Cathy Park

Eight writers on the Windham Campbell Prize

Eight (8) writers from diverse backgrounds have been announced as winners of this year’s Windham-Campbell prizes.

Recipients of this year’s award include: Lorna Goodison (Jamaica) and Cathy Park Hong (US), in the poetry category; Olivia Laing (UK) and Sarah Bakewell (UK), in the nonfiction category; Jennifer Nansubuga Makumbi (Uganda/UK) and John Keene (US), in the fiction category; and, Suzan-Lori Parks (US) and Lucas Hnath (US), in the drama category.

Each winner will receive the prize money of $165,000 which will be awarded at an international literary festival at Yale University September 12-14 this year.

The Windham-Campbell Literature Prize was established by Donald Windham in memory of his lifelong partner, Sandy Campbell, with whom they both shared an interest in writing, publishing and the promotion of literature. The first prizes were announced in 2013 at Yale University where the award is seated.

Among past winners of the Windham-Campbell award are: Jonny Steinberg (2013), Zoë Wicomb (2013), Noëlle Janaczewska (2014), Aminatta Forna (2014), Nadeem Aslam (2014), Helon Habila (2015), Teju Cole (2015), Helen Edmundson (2015), Jerry Pinto (2016), Abbie Spallen (2016), Ali Cobby Eckermann (2017), Erna Brodber (2017), Carolyn Forché (2017), Ike Holter (2017).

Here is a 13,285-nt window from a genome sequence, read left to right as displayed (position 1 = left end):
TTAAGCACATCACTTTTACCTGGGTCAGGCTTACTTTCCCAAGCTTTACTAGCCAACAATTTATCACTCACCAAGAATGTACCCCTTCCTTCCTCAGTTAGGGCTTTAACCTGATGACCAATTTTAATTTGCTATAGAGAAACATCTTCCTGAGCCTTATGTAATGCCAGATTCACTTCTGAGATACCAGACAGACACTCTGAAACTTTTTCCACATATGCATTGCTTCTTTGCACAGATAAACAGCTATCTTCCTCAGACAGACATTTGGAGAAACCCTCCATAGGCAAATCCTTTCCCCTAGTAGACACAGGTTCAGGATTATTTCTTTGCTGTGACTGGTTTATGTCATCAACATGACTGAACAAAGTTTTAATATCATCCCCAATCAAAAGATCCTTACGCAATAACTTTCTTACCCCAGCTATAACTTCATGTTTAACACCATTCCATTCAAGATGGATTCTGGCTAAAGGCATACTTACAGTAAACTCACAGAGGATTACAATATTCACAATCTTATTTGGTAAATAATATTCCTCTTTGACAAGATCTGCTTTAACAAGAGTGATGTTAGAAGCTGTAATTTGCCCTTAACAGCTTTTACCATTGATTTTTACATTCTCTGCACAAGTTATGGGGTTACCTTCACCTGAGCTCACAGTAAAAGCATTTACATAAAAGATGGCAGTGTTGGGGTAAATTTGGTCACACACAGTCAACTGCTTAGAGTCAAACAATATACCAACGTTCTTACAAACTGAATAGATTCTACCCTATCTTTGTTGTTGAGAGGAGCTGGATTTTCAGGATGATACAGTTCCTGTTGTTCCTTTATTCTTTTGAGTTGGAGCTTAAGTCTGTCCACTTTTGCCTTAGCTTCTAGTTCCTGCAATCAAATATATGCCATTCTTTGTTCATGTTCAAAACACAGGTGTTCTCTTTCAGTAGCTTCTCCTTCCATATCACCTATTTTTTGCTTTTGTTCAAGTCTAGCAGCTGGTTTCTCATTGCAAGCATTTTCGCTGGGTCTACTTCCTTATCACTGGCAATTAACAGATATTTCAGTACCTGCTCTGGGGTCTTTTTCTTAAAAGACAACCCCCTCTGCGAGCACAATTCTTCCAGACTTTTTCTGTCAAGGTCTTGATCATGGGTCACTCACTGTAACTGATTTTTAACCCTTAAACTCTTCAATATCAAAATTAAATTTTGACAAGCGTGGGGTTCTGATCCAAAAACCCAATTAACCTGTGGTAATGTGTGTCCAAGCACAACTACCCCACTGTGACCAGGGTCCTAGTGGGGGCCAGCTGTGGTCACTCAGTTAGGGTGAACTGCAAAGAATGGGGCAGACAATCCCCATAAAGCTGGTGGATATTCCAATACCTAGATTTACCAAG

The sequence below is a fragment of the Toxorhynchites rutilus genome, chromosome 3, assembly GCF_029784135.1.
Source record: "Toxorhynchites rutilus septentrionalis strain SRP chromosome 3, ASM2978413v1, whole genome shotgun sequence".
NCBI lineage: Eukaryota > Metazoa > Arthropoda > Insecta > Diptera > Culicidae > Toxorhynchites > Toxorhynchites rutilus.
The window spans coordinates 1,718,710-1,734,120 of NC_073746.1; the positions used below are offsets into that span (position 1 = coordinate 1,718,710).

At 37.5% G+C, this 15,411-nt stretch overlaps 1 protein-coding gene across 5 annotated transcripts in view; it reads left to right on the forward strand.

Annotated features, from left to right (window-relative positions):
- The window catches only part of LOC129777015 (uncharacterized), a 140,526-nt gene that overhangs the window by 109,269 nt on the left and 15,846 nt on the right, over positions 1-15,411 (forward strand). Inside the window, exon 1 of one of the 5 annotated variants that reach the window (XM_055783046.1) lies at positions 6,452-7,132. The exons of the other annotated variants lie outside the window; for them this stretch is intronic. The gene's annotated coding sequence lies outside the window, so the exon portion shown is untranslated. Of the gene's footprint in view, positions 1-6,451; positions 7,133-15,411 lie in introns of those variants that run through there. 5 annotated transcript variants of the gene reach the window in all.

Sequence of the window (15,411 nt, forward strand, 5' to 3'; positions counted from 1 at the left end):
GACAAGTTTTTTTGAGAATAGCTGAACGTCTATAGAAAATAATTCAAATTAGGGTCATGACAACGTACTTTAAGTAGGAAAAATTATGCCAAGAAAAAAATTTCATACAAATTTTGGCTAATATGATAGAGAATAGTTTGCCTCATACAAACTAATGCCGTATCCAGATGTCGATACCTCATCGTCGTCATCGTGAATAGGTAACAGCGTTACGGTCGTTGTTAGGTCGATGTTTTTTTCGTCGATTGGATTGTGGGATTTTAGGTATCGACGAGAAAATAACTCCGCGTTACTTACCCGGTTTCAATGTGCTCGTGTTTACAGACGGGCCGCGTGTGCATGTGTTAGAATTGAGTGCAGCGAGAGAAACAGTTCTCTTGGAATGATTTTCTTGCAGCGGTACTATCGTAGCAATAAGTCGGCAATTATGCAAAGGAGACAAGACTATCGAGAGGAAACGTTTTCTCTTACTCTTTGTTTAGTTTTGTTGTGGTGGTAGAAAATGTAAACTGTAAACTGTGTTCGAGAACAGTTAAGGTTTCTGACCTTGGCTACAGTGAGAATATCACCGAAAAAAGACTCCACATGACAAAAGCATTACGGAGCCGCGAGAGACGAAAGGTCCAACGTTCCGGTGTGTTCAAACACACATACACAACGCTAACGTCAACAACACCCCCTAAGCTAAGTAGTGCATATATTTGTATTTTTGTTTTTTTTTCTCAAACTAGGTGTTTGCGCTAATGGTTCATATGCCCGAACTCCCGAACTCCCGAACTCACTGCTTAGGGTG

Speaking about her award, author of the novel Kintu, Jennifer Nansubuga Makumbi said, “This prize for me is like having been working without pay for a long time and then someone comes along and says, ‘Will a salary for the past ten years do?’ Then you’re left speechless.” She also spoke about how her novel was rejected by British publishers who considered the work ‘too African’. Kintu is her debut.

Olivia Laing spoke about her win: “I barely have words to express how thrilled I am: it means a great deal to have my work, which is so much about transgression and difficult feelings, recognized in this way. I’m also intensely moved to be a recipient of a prize that honors the loving queer relationship between Donald Windham and Sandy Campbell.”

American poet and teacher, Cathy Park Hong said: “The Windham-Campbell Prize is an extraordinary gift. I’ve always struggled to find pockets of time to write—before class, early morning before my daughter wakes up, during weekends. But now, I have the opportunity to write as if I have all the time in the world.”

Director of the Windham-Campbell prizes, Michael Kelleher said: “The day I make the call to notify award recipients is the highlight of the year, as each cycle I hear how much of a difference it will make for them”. “Six years on, we can now to see the impact the prizes have on these writers’ lives, careers, and their work. The feeling is magical.”

Integral to the Windham-Campbell award is the statement that, “The mission of the prizes is to call attention to literary achievement and provide writers with the opportunity to focus on their work independent of financial concerns.”

The prizes are judged anonymously, as prizewinners are nominated without their knowing until final announcement.